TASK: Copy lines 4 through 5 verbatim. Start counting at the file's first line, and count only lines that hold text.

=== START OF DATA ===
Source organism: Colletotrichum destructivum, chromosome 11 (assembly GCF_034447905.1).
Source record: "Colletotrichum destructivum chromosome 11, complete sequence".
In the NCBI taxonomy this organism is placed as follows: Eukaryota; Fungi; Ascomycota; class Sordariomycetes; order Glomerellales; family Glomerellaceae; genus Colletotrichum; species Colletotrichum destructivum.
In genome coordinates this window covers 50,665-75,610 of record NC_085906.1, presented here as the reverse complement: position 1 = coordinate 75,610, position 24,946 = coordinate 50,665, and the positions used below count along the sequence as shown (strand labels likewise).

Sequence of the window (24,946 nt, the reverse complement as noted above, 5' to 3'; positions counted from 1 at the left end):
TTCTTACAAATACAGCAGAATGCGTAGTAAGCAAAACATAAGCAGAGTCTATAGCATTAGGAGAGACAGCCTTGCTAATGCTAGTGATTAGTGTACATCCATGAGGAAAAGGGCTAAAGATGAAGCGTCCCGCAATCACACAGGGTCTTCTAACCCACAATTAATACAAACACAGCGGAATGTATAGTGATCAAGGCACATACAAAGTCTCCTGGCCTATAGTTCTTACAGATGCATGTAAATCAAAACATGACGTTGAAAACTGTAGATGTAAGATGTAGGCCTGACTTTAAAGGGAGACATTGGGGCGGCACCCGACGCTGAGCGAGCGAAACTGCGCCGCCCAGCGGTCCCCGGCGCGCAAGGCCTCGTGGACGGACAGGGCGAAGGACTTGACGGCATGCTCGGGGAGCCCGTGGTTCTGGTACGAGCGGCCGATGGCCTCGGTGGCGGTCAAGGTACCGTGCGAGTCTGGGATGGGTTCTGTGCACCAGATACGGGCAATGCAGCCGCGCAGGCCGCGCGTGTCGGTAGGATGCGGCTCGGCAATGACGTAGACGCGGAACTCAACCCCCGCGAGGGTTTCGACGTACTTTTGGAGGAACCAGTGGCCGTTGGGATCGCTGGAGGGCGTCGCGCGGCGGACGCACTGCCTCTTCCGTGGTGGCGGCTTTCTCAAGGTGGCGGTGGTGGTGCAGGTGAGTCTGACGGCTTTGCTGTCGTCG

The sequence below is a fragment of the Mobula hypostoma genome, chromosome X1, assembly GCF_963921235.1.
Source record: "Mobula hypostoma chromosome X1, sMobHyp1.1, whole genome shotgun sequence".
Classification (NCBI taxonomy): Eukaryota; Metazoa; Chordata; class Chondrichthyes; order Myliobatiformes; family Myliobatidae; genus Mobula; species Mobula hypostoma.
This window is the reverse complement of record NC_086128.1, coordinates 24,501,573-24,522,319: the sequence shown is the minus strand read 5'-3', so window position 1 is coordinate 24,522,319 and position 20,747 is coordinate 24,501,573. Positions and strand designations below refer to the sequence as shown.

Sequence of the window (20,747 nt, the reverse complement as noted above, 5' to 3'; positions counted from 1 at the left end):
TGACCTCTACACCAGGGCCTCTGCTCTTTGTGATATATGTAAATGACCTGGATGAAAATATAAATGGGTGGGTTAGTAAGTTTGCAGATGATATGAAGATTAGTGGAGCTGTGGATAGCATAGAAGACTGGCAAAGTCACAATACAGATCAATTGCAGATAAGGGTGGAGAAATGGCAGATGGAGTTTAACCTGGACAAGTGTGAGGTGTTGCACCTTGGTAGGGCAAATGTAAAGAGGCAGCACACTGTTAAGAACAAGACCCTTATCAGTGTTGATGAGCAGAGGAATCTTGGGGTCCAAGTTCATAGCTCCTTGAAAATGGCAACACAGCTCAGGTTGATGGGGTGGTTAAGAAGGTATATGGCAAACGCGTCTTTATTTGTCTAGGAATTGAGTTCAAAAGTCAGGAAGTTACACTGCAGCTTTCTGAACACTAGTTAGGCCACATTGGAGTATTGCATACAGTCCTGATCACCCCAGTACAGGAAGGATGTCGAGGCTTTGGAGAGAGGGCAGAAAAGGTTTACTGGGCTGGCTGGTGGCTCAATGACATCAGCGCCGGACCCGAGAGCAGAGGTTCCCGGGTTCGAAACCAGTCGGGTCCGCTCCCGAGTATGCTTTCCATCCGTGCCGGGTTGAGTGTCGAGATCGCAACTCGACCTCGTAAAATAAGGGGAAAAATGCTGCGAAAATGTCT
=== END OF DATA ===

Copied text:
In genome coordinates this window covers 50,665-75,610 of record NC_085906.1, presented here as the reverse complement: position 1 = coordinate 75,610, position 24,946 = coordinate 50,665, and the positions used below count along the sequence as shown (strand labels likewise).

Sequence of the window (24,946 nt, the reverse complement as noted above, 5' to 3'; positions counted from 1 at the left end):